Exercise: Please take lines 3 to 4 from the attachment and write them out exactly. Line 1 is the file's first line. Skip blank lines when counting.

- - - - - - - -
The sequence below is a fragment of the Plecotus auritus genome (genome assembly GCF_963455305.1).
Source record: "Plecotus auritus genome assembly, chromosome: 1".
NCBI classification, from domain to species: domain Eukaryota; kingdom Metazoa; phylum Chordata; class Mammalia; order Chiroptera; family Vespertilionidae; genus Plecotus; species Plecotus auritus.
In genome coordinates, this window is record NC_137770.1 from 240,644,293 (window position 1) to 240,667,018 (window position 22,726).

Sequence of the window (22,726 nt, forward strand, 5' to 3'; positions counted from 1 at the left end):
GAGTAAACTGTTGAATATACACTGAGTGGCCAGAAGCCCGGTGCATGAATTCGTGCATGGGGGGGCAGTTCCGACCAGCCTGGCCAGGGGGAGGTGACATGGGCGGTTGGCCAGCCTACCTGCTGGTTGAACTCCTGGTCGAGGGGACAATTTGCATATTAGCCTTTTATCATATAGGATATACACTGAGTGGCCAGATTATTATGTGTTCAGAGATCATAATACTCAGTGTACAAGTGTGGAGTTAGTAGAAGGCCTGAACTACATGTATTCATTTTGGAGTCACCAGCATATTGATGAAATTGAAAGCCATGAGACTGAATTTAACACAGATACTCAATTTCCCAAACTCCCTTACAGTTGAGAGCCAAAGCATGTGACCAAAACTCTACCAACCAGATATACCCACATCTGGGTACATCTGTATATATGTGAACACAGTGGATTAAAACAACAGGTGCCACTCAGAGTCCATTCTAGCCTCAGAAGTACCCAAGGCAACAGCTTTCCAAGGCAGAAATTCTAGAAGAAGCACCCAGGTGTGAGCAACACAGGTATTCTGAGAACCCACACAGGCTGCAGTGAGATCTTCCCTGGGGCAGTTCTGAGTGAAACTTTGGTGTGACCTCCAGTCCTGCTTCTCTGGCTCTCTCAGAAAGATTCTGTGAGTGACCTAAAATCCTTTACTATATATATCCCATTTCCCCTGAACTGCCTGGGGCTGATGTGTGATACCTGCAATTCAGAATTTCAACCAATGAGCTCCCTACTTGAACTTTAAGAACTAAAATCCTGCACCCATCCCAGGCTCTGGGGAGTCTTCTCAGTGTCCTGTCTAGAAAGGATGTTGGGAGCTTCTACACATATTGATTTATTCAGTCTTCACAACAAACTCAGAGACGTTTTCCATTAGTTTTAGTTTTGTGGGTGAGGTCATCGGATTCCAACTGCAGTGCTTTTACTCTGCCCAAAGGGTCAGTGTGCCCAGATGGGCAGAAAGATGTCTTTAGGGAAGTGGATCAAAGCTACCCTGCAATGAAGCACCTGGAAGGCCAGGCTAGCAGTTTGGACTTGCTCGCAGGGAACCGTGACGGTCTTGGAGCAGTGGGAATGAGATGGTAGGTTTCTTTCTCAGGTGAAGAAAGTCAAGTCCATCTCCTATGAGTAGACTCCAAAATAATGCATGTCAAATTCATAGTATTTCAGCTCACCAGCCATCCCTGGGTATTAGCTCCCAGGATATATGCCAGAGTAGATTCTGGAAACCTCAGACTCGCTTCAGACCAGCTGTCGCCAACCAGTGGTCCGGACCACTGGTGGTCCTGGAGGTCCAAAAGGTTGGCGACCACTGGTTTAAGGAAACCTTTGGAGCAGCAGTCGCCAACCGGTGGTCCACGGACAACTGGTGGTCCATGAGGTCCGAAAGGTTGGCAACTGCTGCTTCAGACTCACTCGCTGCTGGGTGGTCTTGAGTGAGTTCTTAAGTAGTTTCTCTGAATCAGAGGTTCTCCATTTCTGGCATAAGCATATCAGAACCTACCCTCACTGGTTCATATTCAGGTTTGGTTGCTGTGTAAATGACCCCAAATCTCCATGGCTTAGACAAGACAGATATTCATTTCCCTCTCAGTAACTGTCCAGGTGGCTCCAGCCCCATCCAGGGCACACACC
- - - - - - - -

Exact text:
NCBI classification, from domain to species: domain Eukaryota; kingdom Metazoa; phylum Chordata; class Mammalia; order Chiroptera; family Vespertilionidae; genus Plecotus; species Plecotus auritus.
In genome coordinates, this window is record NC_137770.1 from 240,644,293 (window position 1) to 240,667,018 (window position 22,726).